My quality of mercy doesn't come in large quantities, alas. That's why I didn't hesitate to launch a burst of mystical fire at two of the gunmen's backs -- a lethal rush of rage and hate manifested as searing heat. The knights flamed like torches, dying too quickly to have known what hit them. The third man had been sheltered by the doorway, and in fact managed to overcome his shock enough to try to get a bead on me. His move came too late, because armed with the twin advantages of surprise and the adrenaline of rage, I dispatched my would-be attacker swiftly, and viciously, with the Sword of Fangs.

Grimoire, also protected from my flame blast, now sprang out into the corridor, well-shielded and with mayhem flashing in his dark eyes. "Die, Sharon Trask!" he cried and disgorged another pendant-blast.

My own shield deflected the dazzling bolt harmlessly. Sharon Trask, huh? I'd been wondering when my persistent foe would try that gambit. D'Epee had gambled, safe enough from his point of view, that I'd been sufficiently dizzy to give him my real handle. I hadn't been.

But his use of the power-word had momentarily left him open. Already tired, his guard unconsciously relaxed for just a fraction of a second, in the process of judging whether or not his ploy had had any effect on me. In that fleeting instant of unpreparedness I retaliated.

"Lukasz!" I yelled and hurled my spell.

The sound of his own, supposedly-secret, birth-name brought Grimoire up short, upsetting his concentration even more -- just enough, in fact, to allow my energy bolt to penetrate his defensive screen and spark brightly against his narrow chest.

The man's barrier came up again as quick as thought and he hastily examined himself behind its shelter. Seemingly, he must have judged that the attack had done him no harm. -- And, for all I knew, it hadn't; I was a rank novice teetering at the brink of exhaustion; worse, the spell used had been improvised, and therefore of unknown efficacy.

Sometimes the magic works, sometimes it doesn't.

"How did you know my name?" Grimoire demanded.

"I know your name because it's my name, too," I shouted back.

Lukasz's mistake had been in supplying me with an alias that I could immediately recognize. Hell, I had coined "Damien D'Epee" myself, and had been using periodically since the siege of Acre.

"Don't try howling it back at me, Luke," I went on, "better sorcerers than you have tried -- Boneyard, for one. My magic isn't like Archimage's and power-words can't hurt me -- and, I'm sorry to say, they don't seem to hurt you, either."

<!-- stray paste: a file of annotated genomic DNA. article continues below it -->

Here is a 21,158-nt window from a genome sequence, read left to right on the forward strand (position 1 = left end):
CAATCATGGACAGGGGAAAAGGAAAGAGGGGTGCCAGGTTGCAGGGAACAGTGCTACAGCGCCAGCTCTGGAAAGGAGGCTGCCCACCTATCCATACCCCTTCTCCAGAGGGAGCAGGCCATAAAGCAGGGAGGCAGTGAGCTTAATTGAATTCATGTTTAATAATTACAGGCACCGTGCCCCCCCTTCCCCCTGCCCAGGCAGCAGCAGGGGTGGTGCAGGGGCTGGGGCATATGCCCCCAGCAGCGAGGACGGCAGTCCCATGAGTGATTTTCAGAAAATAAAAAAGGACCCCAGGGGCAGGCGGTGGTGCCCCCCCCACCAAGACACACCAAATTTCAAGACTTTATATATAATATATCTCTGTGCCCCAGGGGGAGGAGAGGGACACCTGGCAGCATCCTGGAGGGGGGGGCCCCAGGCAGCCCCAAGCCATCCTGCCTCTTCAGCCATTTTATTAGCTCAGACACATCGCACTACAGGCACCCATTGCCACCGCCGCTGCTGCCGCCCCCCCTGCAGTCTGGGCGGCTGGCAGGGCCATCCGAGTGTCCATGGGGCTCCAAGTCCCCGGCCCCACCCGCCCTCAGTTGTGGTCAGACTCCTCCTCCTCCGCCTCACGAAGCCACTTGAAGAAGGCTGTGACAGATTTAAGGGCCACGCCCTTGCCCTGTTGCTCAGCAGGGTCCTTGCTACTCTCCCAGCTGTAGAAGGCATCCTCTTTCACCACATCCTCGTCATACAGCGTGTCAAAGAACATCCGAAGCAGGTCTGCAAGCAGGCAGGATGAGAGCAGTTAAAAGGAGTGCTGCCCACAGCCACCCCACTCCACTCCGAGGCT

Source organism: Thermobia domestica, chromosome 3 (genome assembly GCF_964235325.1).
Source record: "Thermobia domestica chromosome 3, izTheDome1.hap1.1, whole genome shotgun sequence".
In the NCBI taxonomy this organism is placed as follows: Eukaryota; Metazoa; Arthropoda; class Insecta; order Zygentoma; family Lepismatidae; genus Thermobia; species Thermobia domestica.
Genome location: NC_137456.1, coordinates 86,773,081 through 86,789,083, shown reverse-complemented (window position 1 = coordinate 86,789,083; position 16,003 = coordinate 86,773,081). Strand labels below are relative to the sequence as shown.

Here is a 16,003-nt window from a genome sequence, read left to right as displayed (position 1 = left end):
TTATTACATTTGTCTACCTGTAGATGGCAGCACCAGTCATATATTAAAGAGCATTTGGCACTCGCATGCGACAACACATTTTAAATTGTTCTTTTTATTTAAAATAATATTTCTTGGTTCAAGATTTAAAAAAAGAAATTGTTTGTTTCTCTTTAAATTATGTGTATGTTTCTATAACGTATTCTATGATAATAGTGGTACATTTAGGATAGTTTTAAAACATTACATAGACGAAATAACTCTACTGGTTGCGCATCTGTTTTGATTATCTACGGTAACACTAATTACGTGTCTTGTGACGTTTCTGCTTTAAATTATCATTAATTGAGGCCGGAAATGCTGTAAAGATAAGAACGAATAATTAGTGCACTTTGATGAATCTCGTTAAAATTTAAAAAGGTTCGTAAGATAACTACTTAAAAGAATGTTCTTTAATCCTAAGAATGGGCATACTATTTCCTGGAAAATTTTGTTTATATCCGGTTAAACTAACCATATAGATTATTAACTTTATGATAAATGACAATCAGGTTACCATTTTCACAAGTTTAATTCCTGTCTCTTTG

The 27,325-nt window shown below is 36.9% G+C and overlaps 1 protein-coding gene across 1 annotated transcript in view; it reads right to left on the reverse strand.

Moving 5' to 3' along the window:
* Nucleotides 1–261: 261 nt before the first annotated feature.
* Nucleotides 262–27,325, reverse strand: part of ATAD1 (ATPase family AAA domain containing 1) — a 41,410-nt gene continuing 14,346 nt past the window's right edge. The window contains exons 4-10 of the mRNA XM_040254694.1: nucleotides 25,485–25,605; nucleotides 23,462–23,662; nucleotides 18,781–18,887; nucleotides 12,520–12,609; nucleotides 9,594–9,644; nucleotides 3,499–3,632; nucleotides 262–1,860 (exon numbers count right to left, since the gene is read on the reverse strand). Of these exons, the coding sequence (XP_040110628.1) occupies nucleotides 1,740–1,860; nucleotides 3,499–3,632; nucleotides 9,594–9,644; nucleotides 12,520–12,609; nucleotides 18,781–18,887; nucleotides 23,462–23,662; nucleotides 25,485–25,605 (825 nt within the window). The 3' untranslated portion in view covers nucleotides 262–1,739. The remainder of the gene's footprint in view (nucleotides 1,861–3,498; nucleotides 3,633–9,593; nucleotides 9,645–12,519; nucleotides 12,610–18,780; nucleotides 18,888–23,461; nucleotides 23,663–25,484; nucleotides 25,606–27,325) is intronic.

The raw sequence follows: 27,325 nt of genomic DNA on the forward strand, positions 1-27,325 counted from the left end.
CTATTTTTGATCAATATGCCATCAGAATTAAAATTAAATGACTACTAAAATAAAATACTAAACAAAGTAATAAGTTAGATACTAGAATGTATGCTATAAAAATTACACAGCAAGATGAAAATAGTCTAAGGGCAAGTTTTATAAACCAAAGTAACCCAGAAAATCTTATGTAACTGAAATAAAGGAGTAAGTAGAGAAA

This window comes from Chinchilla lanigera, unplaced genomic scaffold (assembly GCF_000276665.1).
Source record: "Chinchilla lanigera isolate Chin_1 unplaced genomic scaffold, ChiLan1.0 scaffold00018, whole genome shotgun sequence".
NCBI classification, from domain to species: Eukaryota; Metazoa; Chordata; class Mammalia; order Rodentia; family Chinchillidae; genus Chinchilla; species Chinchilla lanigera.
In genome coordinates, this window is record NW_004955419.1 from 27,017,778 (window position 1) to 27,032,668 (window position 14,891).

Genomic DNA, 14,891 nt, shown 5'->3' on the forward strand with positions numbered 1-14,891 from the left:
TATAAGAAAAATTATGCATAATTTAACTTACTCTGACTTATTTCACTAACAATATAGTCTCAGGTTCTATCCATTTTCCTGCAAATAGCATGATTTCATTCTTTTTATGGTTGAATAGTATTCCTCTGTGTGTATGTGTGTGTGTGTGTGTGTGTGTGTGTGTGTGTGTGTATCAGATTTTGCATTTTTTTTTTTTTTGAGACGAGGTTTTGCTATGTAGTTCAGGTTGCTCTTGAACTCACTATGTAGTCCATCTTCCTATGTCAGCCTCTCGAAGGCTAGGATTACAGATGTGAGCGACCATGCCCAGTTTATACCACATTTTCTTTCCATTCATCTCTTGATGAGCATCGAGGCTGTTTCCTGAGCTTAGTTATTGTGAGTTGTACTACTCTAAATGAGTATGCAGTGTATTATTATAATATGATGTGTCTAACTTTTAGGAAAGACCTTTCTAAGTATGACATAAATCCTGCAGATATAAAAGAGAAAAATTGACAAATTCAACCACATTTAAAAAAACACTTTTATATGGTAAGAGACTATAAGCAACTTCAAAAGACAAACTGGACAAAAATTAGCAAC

"Too bad for you!" he vaunted.

I shrugged.

Then his bitter expression suddenly morphed into a surprised scowl. "What do you mean it's your name, too?"

"You're my alternate in this dimension," I informed him. "We're the same person in different host-bodies. My wizard locked me in this chassis when he was captured, just like yours put you in that one -- the body of a psychopathic jail bird."

He shot me a look of contempt. "You're not me! That's crazy!"

"It's true!" I insisted -- stubbornly, if not proudly.

He shook his head emphatically. "You're not like me. I'd have torched myself rather than live as a woman!"

I knew otherwise, but I could understand his feelings. "No -- you'd have done exactly what I did -- let Archimage pull your strings like you were a marionette. I risked my life more than once trying to free him -- just so he'd be able to give me a man's body. The S.O.B. had rigged the game so that I'd do exactly that. This woman's counterpart isn't available in this world, or else your own Archimage would have done the same to you. Without her, he had to use the next-best wizard he knew of -- a kill-crazy hoodlum whose rotten brain corrupted the personality of his most loyal knight -- too much to be of use to him, as it turned out."

"That's a fairytale," my counterpart sneered, "but just to be on the safe side, I'm going to put you out of your misery!"

I gave a short, mirthless laugh. "I'm not in any misery," I countered. "Or not much, anyway. I know you can't see this from where you're standing, but you're worse off than me." I couldn't tell if I was getting through to him or not, but I pressed on. If there was the slightest chance that I could resolve this without resorting to violence, it was worth a try. "Look, Lukasz, you're not going to live long if you don't straighten yourself out. I'm willing to help! You can trust me not to double-cross you. In a way, we're closer than brothers."

The crimson in his hard, homely face remained undimmed: "I'll show you I'm family, bitch, by burying you!"

I wasn't up to continuing this fight and I wondered if my foe had much more stamina. This whole duel was so bizarre, so unnecessary!

And to think that I'd thought that Gus and Evie had a bad case of sibling rivalry!